Medication Adherence in Pediatric Patients with Bipolar Disorder: A Systematic Review.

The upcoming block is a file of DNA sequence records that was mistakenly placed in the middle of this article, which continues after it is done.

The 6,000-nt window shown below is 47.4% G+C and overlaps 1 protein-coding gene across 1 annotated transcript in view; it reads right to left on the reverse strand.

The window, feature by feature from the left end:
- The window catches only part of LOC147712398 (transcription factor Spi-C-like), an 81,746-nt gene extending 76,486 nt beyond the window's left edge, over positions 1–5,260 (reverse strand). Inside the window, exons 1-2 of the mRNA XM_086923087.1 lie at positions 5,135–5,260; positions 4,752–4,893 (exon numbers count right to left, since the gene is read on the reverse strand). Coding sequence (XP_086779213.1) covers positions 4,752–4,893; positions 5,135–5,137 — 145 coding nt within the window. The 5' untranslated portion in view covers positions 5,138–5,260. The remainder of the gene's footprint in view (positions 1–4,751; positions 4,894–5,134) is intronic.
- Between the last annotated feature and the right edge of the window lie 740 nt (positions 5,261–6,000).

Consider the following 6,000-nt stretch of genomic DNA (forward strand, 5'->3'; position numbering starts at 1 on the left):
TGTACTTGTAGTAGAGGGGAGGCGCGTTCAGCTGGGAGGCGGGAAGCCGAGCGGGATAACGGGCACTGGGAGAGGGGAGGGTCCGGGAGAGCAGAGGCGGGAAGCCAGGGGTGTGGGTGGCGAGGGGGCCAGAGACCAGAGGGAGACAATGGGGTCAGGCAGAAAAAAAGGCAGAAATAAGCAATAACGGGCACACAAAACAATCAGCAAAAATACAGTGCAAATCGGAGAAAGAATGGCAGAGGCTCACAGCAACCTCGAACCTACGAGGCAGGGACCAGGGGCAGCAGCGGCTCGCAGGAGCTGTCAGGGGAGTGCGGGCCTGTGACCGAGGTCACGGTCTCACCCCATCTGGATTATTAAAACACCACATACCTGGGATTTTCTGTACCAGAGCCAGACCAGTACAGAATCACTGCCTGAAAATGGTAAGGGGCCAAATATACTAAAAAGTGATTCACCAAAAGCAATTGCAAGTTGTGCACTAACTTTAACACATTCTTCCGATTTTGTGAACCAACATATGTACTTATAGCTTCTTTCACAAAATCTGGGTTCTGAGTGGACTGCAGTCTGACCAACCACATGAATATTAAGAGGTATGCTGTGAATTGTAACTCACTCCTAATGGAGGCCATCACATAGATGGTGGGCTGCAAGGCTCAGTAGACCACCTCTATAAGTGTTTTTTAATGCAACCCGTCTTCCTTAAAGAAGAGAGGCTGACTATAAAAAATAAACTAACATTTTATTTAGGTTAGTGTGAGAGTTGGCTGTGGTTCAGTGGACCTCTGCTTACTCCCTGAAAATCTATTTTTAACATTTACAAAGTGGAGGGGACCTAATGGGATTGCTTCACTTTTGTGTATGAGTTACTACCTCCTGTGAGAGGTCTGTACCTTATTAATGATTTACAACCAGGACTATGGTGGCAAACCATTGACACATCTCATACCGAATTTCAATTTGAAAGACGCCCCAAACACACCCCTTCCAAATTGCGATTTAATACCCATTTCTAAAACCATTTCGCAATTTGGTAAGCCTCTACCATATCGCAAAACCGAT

Pediatric bipolar disorder is a severe disabling condition affecting 1%-3% of youth worldwide. Both acute and maintenance treatment with medications are mainstays of treatment. It is well established in adult literature that adherence to medications improves outcomes and many adult studies have examined factors impacting adherence. This systematic review set out to identify the current state of research examining adherence to medications and characteristics influencing adherence in pediatric bipolar disorder. We performed a systematic literature review in the Medline, PsycINFO, CINAHL, EMBASE, Wiley Clinical Trials, and Cochrane databases. New research regarding characteristics and measurement of adherence to psychotropic medication for bipolar disorder (I, II, or not otherwise specified) in patients ≤18 years old were included for review. Exclusion criteria included no bipolar diagnosis, inclusion of patients >18 years old, no pharmacologic treatment, and lack of adherence measurements. Initial search generated 439 articles after duplicate removal. One hundred thirty-three full-text articles were reviewed, 16 underwent additional review and 6 were selected for final inclusion. The majority of articles were excluded for patients >18 years old. Included articles were extremely heterogeneous for multiple measures, including methodology, determination of adherence, adherence rates, and characteristics influencing adherence. Of medications evaluated, 6/6 studies included mood stabilizers, 4/6 antidepressants, 3/6 antipsychotics, and 2/6 psychostimulants. Three out of six articles included patients <12 years old. Some significant factors affecting adherence included polypharmacy, comorbid psychiatric diagnoses, socioeconomic status, sex, family history and functioning, side effects, race, stability of bipolar diagnosis, and number of follow-up visits attended. Pediatric-specific information on medication adherence in bipolar disorder is very limited. Information on patient characteristics that may influence adherence rates is critical to target interventions to improve adherence. No articles reported on interventions to improve adherence. Given the different psychosocial situations of pediatric patients versus adults, it is likely that targets for improving adherence differ in pediatric patients.